In essence, customer effort is a collective term used for the amount of time, physical work, mental energy, and resources required on a customer’s end to complete an interaction with a company. To provide excellent CX, customer effort has to be reduced to a minimum to achieve higher customer satisfaction levels.
CES is a numeric representation of customer effort. CES targets specific customer interactions and reflects the effort your consumers have to put in during their experience. As measurement leads to better management, this data is then used to improve those customer touchpoints that may cause customers to churn away.
CES is essentially a customer satisfaction metric that shows how seamless your customer experience is and how satisfied your customers are during their journey with your company.
Here’s all you need to know about the Customer Effort Score in detail.
The goal of calculating CES is to measure the extent of effort required on the consumer end. Thus, the one question survey must be asked right after the completion of interaction whether physical or virtual.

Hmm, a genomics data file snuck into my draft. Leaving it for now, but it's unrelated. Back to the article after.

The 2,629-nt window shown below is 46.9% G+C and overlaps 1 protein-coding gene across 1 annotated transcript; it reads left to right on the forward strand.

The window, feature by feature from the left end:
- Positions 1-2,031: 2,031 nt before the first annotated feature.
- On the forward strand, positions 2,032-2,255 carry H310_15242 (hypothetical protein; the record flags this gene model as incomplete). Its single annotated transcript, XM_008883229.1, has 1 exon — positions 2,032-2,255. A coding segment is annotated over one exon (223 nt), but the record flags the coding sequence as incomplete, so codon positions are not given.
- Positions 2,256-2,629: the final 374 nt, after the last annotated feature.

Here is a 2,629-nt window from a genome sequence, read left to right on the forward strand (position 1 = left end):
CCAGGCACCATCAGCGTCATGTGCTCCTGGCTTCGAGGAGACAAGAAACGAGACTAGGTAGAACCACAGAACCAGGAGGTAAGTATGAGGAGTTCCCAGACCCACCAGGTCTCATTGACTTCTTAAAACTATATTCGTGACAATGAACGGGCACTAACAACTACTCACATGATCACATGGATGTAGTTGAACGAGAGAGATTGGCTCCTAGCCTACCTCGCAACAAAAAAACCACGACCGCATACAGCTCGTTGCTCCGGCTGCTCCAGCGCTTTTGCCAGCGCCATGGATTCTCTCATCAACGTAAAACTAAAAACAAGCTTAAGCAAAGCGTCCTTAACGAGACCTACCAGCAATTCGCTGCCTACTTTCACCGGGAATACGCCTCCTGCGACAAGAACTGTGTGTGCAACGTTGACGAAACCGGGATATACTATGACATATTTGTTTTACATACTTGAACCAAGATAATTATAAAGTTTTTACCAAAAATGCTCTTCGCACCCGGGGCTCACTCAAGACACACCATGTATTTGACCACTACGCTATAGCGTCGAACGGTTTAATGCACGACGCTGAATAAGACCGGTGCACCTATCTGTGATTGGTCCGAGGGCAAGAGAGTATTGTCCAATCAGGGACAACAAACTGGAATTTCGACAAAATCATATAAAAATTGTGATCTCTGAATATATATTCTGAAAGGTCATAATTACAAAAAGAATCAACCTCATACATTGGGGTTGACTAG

For example, after customers make an online purchase, you can ask them to rate their experience:
Now, the answer to “where to measure CES?” relies on the medium you’re using to deliver a specific customer experience. For example, if you’ve used a mobile application, it’s better to send the survey right there and then.
If a purchase is made through your mobile app, you can ask the customer about their experience with the payment.
“Was it easy to complete the transaction through this app?”
If your customers are checking out at your in-store counter, it’s better to ask them about their experience right after the check-out process so the customers can rate their experience while it’s fresh.